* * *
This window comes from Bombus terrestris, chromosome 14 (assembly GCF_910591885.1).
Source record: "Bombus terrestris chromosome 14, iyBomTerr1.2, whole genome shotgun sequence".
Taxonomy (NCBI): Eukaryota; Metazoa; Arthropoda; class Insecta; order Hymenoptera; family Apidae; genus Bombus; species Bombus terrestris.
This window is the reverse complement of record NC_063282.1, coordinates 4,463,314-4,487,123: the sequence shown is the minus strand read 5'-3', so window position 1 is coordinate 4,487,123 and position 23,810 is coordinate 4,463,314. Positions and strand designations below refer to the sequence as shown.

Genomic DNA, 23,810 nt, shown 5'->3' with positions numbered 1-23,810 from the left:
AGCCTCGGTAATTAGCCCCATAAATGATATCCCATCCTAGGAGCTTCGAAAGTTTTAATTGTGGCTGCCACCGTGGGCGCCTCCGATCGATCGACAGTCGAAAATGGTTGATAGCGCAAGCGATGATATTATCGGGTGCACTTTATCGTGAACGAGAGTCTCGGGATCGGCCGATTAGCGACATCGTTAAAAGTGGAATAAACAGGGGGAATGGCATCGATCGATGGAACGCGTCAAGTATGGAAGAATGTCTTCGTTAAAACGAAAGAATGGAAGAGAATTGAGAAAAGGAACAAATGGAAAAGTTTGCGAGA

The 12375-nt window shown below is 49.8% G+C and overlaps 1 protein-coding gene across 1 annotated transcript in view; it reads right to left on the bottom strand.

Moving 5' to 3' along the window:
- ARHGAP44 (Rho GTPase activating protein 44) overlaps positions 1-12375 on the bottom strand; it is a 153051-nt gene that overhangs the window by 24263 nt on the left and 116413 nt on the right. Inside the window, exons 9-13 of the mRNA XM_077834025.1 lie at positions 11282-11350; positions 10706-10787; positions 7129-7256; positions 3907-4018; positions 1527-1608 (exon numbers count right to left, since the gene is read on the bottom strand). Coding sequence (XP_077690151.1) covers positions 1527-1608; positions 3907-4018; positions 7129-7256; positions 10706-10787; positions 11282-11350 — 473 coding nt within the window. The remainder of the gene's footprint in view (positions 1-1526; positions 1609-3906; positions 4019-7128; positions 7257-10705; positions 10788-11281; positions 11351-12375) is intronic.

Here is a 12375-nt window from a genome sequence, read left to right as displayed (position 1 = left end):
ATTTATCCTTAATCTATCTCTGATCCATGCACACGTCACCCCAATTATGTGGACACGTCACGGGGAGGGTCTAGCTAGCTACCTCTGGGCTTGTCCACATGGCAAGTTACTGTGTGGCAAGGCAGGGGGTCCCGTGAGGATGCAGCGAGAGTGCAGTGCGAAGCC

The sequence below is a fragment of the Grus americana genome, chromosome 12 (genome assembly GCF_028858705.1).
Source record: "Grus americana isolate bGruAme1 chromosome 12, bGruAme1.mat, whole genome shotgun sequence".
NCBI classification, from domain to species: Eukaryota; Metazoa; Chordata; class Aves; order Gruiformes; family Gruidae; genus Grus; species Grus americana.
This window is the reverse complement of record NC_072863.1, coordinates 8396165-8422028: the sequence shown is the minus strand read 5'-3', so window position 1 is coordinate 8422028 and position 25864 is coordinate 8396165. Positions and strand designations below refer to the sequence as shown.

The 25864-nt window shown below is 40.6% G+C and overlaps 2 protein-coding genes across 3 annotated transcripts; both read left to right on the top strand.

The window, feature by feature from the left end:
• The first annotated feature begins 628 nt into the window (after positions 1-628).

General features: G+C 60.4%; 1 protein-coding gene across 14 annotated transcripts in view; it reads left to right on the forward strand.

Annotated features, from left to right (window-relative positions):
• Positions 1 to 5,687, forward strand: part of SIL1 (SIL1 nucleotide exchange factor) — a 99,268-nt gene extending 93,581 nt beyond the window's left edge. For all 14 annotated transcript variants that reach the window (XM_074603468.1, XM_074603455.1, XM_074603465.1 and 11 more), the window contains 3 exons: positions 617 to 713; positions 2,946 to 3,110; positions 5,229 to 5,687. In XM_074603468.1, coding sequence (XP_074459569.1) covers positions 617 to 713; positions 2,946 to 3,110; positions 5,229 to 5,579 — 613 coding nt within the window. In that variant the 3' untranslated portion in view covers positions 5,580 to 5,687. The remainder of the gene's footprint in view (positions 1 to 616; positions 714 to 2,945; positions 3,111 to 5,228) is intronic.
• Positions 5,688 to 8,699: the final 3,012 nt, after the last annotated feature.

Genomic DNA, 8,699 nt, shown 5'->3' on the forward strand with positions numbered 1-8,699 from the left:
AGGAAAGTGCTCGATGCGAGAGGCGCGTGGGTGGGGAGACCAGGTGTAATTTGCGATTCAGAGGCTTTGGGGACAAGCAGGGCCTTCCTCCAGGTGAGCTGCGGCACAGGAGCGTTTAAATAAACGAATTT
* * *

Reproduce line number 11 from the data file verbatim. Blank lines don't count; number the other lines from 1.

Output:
ATTTATCCTTAATCTATCTCTGATCCATGCACACGTCACCCCAATTATGTGGACACGTCACGGGGAGGGTCTAGCTAGCTACCTCTGGGCTTGTCCACATGGCAAGTTACTGTGTGGCAAGGCAGGGGGTCCCGTGAGGATGCAGCGAGAGTGCAGTGCGAAGCC